• 23. Persons and Situations • Interactionism – Definition – The effect of a personality variable may depend on the situation, or vice versa. – Certain types of people go to or find themselves in different types of situations. – People change the situations that they are in. – Example: Stanford Prison Experiment 23 © 2013 W. W. Norton & Company, Inc.
  • 24. Persons and Situations • Persons, situations, and values – Situationism’s view of human nature • People are free to do whatever they want. • Everybody is equal, and differences are a function of the situation. • “If the situation can be all-powerful, then nothing we do is ever really our fault” (p. 132). 24 © 2013 W. W. Norton & Company, Inc.
  • 25. Persons and Situations • Persons, situations, and values – Personality’s view of human nature • Behavior is determined by personality. • People can develop consistent identities and styles that allow them to be themselves across situations. 25 © 2013 W. W. Norton & Company, Inc.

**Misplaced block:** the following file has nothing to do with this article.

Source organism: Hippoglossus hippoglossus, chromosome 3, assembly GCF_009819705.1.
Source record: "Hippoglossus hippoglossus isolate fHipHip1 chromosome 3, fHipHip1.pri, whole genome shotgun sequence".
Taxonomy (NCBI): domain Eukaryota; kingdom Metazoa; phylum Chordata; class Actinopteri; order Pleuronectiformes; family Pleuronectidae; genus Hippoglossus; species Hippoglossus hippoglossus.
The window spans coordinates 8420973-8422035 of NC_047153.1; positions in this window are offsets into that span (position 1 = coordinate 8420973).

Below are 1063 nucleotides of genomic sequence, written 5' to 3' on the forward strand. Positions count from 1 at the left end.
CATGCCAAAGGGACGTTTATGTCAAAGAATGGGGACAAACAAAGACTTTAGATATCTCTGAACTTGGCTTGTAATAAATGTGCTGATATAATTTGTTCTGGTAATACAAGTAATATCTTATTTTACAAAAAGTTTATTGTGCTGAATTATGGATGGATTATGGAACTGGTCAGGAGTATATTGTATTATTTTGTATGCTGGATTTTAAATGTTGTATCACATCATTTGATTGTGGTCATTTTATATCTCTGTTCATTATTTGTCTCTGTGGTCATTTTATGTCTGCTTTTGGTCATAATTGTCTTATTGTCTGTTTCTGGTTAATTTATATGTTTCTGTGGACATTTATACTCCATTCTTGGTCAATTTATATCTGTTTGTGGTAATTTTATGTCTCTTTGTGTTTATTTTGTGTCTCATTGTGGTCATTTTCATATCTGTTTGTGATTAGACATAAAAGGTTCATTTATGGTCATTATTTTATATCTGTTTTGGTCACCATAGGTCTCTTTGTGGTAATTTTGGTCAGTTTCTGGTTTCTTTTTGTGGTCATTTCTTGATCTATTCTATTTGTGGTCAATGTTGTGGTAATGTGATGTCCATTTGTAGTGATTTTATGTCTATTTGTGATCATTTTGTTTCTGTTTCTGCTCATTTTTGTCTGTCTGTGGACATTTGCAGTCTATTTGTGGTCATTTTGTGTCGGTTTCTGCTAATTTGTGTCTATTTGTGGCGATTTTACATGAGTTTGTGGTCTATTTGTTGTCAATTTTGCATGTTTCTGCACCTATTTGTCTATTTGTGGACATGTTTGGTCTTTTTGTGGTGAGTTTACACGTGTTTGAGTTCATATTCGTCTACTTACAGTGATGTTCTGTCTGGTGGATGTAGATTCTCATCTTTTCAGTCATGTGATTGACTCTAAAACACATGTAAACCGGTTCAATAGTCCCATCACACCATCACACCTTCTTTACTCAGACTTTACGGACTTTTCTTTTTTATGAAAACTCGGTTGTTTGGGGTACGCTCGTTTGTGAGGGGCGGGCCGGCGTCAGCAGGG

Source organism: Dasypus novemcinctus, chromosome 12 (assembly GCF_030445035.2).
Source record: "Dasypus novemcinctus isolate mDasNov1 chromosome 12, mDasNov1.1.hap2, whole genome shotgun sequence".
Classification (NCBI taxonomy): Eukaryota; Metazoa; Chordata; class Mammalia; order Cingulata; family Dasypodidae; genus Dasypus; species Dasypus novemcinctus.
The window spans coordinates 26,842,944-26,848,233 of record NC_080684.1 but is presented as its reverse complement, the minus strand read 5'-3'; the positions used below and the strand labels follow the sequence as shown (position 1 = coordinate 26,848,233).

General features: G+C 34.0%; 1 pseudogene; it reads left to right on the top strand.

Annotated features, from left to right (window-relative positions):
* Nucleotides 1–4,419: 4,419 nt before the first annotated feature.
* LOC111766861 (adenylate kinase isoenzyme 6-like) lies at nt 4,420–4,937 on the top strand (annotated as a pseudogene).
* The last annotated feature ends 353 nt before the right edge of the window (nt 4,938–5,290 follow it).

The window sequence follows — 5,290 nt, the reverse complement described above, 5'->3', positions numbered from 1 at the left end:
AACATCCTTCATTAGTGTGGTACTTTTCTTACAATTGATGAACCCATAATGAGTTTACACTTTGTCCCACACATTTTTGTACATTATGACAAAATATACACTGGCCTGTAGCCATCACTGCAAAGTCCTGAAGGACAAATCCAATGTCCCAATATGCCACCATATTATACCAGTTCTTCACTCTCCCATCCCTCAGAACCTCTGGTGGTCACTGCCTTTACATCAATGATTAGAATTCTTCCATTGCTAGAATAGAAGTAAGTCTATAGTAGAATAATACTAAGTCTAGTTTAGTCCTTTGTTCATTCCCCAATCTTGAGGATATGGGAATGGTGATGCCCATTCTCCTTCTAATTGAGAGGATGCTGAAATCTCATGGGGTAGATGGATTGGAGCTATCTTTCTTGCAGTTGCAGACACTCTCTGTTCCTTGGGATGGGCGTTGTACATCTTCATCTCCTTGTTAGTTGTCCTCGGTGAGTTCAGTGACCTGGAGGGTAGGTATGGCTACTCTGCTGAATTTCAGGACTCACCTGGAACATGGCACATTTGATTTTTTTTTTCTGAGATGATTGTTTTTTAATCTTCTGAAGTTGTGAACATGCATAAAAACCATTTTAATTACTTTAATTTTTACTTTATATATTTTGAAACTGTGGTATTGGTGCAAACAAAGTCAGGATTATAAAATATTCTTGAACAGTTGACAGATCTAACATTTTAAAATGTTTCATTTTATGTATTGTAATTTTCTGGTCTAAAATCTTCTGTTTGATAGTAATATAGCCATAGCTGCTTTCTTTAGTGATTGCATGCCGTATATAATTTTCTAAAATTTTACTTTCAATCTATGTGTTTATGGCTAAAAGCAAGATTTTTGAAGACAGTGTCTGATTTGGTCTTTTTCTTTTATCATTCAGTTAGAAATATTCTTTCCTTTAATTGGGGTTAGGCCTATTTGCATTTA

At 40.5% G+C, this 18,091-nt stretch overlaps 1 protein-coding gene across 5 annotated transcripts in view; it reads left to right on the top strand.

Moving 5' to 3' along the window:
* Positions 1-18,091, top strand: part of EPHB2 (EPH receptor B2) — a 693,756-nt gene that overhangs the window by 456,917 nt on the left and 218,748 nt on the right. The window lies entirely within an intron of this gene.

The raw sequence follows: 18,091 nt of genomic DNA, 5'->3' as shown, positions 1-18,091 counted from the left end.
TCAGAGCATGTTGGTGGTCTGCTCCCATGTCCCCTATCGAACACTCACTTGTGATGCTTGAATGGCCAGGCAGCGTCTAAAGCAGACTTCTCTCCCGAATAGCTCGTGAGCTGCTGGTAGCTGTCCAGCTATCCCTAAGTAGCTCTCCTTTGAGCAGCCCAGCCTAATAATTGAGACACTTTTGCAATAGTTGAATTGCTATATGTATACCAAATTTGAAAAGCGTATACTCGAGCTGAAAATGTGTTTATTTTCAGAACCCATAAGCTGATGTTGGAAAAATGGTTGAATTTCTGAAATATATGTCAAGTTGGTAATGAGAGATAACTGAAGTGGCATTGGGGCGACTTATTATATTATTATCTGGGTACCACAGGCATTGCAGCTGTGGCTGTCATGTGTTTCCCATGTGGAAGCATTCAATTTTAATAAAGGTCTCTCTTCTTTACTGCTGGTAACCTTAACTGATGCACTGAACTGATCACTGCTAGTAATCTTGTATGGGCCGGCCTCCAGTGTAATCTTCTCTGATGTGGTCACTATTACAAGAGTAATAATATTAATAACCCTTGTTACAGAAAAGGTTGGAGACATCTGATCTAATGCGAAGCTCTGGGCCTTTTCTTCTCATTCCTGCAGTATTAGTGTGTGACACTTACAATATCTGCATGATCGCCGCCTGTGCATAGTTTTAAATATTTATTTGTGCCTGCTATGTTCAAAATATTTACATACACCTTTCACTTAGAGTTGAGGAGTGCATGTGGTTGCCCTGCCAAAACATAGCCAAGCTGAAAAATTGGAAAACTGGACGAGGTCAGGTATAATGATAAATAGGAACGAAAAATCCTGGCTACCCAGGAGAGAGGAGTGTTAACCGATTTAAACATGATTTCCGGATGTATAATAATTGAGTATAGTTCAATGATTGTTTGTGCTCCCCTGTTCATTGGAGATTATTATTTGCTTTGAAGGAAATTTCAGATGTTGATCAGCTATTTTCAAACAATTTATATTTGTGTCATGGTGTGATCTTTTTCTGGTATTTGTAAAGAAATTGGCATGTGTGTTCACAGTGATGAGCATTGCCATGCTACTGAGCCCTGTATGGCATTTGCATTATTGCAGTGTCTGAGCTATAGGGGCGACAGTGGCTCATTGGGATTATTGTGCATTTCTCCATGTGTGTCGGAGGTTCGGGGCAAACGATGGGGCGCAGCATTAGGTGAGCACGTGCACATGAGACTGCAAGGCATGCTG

• 26. Persons and Situations • Resolution of the person-situation debate – “People maintain their personalities even as they adapt their behavior to particular situations” (p. 133). – People can flexibly adapt to situations and have a generally consistent personal style. • Conclusion: People are psychologically different, and these differences matter. 26 © 2013 W. W. Norton & Company, Inc.
  • 27. Think About the Three Issues of the Person-Situation Debate – During the Nuremberg trials after World War II, some participants in wartime atrocities defended themselves by saying they were “only following orders.” Is this the same thing as saying that the situation was so strong that their behavior was not determined by their own personal characteristics, so they should not be blamed? What do you think of this defense? 27 © 2013 W. W. Norton & Company, Inc.